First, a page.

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Monday, February 2, 2009


My day started very early with a phone call from Notah. I love it when he calls. We seldom discuss anything of earth shattering importance, just the everyday kind of things about work and kids and snakes and so forth. But it is so good to hear his voice. I send mental thanks to Verizon wireless constantly that I can talk so regularly with him and Kerra and the kids. It makes them seem so much closer. I know about their dogs and cats and daily doings—not quite as good as seeing it all live, but certainly better than having to depend on letters or expensive land line calls.

After a long lazy weekend Rachael and Michael have gone back to work. Rachael had three whole days off. That is such a rare happening. Usually her days off come in the middle of the week. I like having her here all day, but Michael likes to have her home with him once in a while on weekends too. This weekend was particularly special because she got to go with him to two hockey games and watch the super bowl with him. Now she cares about as much for the super bowl as the dogs do, but she sat with him and fixed him hot super-nachos and a pizza and cheered at the appropriate places—granted not as enthusiastically as he and I did, but she made the effort. Michael was beaming. And then the Cardinals lost. Bummer.

We finally managed to get the dogs all of their rabies shots and buy their tags. In Columbus, rabies vaccinations are required before you can get a dog license. I didn’t worry too much about rabies vaccinations before I moved here. I’ve lived in town and the dogs have been in a fence with not much chance of getting bitten. But Westerville is very populated and I was afraid if they waited too long, a dog would get lose and then there would be a big hassle. I read someplace that canine rabies was pretty well wiped out, but the danger was from skunks and raccoons, etc. Hmm. That’s all I’ve ever worried about. There were never any rabid dogs around that I’d seen, but in the country there were rabid skunks and raccoons turning up every once in a while.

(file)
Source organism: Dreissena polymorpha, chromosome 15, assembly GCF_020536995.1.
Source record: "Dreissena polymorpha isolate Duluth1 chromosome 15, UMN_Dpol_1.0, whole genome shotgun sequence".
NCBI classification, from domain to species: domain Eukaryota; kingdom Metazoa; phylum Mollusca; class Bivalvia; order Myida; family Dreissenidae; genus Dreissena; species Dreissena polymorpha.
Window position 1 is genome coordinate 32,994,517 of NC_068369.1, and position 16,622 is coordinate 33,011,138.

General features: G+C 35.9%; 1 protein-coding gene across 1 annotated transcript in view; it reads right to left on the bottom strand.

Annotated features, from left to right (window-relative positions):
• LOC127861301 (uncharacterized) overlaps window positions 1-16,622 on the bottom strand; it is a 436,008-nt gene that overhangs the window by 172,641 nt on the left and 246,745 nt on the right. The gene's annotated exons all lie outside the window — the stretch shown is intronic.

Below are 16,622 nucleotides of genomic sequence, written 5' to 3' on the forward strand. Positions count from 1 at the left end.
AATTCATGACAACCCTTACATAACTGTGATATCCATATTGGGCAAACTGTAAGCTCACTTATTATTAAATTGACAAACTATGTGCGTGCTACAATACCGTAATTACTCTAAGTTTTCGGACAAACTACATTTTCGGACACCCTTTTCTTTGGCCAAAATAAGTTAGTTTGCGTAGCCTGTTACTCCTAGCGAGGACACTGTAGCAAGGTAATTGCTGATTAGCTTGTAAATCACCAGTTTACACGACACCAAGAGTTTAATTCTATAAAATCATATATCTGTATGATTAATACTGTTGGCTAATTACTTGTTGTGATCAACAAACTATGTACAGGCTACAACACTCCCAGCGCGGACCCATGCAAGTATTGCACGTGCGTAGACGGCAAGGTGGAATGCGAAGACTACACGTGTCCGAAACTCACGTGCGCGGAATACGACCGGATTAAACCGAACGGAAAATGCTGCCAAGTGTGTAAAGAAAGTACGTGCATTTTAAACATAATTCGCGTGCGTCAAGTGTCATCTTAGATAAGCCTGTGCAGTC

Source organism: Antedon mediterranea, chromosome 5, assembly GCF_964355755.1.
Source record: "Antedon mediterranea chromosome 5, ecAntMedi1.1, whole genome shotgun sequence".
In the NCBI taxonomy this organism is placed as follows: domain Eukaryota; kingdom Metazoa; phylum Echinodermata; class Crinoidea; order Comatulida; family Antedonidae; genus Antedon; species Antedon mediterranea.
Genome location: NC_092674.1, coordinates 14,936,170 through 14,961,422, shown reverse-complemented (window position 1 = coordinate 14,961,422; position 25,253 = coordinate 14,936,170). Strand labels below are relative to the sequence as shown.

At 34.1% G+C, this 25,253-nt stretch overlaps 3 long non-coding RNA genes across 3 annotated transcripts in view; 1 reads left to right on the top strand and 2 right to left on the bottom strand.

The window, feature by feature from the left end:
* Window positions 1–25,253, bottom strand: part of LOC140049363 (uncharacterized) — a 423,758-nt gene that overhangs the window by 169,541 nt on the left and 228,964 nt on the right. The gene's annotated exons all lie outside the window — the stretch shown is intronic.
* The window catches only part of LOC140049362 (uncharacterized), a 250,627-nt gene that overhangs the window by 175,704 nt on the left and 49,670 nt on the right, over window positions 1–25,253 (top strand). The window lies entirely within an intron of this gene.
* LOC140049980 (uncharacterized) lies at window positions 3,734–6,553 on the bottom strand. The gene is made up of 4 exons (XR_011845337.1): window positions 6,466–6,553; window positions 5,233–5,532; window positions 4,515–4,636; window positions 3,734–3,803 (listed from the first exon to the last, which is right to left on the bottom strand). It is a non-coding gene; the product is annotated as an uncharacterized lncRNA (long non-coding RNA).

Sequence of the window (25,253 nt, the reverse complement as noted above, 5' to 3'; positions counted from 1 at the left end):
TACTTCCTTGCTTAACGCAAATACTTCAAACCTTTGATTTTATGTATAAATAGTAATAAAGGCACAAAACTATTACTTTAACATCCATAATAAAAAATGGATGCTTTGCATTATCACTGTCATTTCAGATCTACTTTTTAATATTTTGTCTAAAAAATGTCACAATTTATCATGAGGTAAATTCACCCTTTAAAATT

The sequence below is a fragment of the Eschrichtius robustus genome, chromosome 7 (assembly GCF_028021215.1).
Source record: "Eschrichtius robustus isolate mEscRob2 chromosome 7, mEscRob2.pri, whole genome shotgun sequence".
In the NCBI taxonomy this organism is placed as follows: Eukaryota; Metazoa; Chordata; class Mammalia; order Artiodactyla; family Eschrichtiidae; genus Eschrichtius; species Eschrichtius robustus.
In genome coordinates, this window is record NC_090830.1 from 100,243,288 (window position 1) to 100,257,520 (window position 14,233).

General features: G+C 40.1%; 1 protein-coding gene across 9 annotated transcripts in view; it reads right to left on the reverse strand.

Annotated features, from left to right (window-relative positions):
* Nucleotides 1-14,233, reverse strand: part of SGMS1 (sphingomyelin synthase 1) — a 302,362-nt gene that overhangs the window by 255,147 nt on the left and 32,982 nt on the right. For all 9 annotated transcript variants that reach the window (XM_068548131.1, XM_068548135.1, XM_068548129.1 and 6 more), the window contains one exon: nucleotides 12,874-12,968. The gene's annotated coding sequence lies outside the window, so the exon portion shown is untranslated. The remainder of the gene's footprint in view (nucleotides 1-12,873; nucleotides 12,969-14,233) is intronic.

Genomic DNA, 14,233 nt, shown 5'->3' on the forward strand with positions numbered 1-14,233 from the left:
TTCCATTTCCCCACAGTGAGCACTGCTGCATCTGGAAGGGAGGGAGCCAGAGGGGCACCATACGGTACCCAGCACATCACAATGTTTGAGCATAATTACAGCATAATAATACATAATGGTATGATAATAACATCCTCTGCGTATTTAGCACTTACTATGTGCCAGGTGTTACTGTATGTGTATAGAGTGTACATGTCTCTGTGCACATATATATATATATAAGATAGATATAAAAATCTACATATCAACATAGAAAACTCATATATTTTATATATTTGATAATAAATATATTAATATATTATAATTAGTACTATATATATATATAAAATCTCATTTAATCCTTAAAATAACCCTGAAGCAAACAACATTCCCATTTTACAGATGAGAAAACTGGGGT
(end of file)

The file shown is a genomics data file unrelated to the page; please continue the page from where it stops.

I remember that Grandpa Elliott used to entertain us kids with stories of “mad dogs” from the days when he drove a produce/tinker’s wagon around the Gallipolis area in southern Ohio. Once one came trotting down the road as he was loading the wagon after a sale. He paid no attention to it, but it never varied its course, going right past the rear wagon wheels closer than a dog would normally run. As he stepped up on to the wagon it nearly brushed his leg. The dog turned its head and snapped at him and kept on going. As it snapped he realized that it was drooling and dripping bits of foam from its jaws. Scary stuff when you’re 8 or 10 years old before the advent of television and special effects! He told us other stories but that’s the one that stuck with me. It is too bad that America has lost the custom of grandparents telling stories of the “old days” to their grandkids. We have lost a rich source of history and family ties.

I never saw the farmhouse my mother grew up in but I have a vivid mental picture of it from my mother and grandmother. Many other places I never saw are laid out and well populated in my mind from those stories. Too bad they happen so seldom into day’s world of movies, tv, videos and internet. Kids were much more wholesomely entertained by grandmother’s and grandpa’s stories

Then I remember some of the things that happened when I was a child and even as an adult. What a fantastic thing the human mind is. Those things are still crystal clear and a word or sound or fragrance brings them right to the front of my awareness.

But then too, did I take my meds this morning? I spent a while figuring that out yesterday. Reminds me, I’d better stop and do it now. Yep, the mind is a fascinating thing!

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